One Sample Variance Test (Chi-square)

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The Chi-Square Test for One Variance is a statistical test used to compare the variance of a sample to a known population variance. It is used to test a hypothesis about the population variance and is based on the assumption that the sample is drawn from a normally distributed population.

Steps in the Chi-Square Test for One Variance:

  1. Specify the null and alternative hypotheses. The null hypothesis is usually that the population variance is equal to a specific value, while the alternative hypothesis is that the population variance is not equal to that value.
  2. Select a sample from the population and calculate the sample variance and size.
  3. Calculate the test statistic, which is the sample variance divided by the known population variance.
  4. Determine the critical value of the test statistic based on the significance level (alpha) of the test and the degrees of freedom. The degrees of freedom are calculated as the sample size minus 1.
  5. Compare the calculated test statistic to the critical value to determine whether to reject or fail to reject the null hypothesis. If the calculated test statistic exceeds the critical value, the null hypothesis is rejected, and the alternative hypothesis is accepted.

Conditions for the Chi-Square Test for One Variance:

To conduct a valid chi-square test for one variance, the following conditions must be met:

  1. The sample must be drawn randomly from the population.
  2. Each observation in the sample must be independent of the others.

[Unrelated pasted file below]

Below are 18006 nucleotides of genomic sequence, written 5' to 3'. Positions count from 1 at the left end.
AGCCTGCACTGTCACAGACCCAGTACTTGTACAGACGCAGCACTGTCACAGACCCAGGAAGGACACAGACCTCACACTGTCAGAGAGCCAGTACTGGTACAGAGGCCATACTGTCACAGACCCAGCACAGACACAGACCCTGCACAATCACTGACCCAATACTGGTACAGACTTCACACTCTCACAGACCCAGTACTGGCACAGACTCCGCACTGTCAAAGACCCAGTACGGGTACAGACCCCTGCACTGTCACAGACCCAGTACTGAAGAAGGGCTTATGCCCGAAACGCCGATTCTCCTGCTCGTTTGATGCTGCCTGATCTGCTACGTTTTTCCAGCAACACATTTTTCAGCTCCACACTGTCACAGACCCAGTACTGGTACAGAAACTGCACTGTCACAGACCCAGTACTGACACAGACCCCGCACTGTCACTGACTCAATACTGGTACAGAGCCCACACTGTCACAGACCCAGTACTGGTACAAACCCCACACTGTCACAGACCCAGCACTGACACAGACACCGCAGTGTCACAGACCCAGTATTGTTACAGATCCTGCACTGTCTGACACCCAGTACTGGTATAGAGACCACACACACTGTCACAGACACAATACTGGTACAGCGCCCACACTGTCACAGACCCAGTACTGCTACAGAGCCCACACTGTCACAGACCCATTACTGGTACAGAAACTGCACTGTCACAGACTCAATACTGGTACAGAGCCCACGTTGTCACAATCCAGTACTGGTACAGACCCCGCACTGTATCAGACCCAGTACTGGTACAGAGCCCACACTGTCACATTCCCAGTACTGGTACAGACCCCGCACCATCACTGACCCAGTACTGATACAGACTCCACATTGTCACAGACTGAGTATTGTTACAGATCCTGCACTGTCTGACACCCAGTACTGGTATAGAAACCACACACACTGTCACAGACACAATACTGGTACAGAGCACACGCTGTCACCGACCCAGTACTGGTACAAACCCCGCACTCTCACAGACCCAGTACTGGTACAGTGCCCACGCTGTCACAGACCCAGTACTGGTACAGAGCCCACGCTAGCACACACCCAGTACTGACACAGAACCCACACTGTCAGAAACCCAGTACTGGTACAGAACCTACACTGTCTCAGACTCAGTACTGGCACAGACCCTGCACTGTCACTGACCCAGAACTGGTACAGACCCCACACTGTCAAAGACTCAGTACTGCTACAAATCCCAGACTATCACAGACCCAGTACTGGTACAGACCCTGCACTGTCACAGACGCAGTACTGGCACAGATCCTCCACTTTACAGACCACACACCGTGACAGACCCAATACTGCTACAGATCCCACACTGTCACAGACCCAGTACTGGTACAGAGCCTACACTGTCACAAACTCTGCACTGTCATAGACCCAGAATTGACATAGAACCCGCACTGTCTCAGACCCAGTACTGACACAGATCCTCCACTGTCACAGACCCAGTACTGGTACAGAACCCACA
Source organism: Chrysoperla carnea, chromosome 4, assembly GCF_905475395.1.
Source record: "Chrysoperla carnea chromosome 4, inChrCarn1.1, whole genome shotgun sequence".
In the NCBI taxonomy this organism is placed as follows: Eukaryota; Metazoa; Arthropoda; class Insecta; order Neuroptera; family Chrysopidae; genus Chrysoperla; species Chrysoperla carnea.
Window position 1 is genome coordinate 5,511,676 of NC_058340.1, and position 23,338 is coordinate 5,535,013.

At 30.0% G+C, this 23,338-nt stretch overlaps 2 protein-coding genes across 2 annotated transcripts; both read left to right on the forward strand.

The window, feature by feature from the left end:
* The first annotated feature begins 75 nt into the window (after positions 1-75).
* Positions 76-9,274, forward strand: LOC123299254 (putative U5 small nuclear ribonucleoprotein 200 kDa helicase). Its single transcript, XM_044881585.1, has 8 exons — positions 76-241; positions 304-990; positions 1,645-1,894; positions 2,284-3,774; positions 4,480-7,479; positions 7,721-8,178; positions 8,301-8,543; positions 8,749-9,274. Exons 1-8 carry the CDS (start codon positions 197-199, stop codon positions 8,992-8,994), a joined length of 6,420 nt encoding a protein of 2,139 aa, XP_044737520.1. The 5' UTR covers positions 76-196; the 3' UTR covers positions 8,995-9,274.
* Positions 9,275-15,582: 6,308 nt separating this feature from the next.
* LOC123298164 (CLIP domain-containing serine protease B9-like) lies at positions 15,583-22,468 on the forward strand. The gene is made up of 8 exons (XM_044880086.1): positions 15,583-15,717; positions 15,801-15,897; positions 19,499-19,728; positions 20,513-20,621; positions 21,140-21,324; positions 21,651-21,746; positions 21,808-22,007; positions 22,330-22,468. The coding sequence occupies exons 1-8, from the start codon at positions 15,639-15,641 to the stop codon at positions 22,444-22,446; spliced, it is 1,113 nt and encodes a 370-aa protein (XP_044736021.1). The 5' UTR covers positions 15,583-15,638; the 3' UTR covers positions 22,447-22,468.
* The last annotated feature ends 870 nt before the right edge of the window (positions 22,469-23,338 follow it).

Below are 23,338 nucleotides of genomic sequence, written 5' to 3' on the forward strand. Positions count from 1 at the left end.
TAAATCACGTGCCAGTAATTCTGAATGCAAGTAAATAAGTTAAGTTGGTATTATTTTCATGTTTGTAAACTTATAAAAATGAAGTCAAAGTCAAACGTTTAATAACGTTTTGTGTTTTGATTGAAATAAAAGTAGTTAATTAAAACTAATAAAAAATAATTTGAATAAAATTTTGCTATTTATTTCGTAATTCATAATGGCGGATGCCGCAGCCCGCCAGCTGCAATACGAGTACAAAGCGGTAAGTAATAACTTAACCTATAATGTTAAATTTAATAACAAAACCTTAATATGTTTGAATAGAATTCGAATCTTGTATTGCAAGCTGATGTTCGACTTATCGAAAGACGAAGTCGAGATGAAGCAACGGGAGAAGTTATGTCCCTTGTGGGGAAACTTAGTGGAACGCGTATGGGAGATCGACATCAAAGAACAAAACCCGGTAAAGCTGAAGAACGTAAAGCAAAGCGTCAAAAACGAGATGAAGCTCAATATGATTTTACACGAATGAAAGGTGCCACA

3. The population distribution must approximate a normal distribution.

Typical Null and Alternate Hypotheses in the Chi-Square Test for One Variance:

The null hypothesis in a chi-square test for one variance is that the sample variance equals the known population variance. This can be expressed as:

H0: \(σ^2 = σ_0^2\)

Where \(σ^2\) is the sample variance and \(σ_0^2\) is the known population variance.

The alternate hypothesis is the opposite of the null hypothesis and is that the sample variance is not equal to the known population variance. This can be expressed as:

Ha: \(\sigma^2 \neq \sigma_0^2\)

Calculating Test Statistic:

The chi-square statistic in a chi-square test for one variance is calculated as the sample variance divided by the known population variance. It is used to determine whether the difference between the sample and population variance is statistically significant.

The formula for calculating the chi-square statistic is as follows:

$$\LARGE{\chi^2 = \frac{(n-1)s^2}{\sigma^2}}$$

Where \(n\) is the sample size, \(s^2\) is the sample variance, and \(\sigma^2\) is the known population variance.

Calculating Critical Values:

The critical values for the chi-square statistic in a chi-square test for one variance depend on the degrees of freedom and the significance level of the test.

The degrees of freedom are calculated as the sample size minus 1.

Using these two values (significance level and degrees of freedom), you can find out the value of the critical chi-square statistic using a Chi-square table.

In addition, you can use statistical software to find out the critical value. In Excel, you can use =CHISQ.INV.RT(probability, deg_freedom) for right tail values and =CHISQ.INV(probability, deg_freedom) for left tail values.


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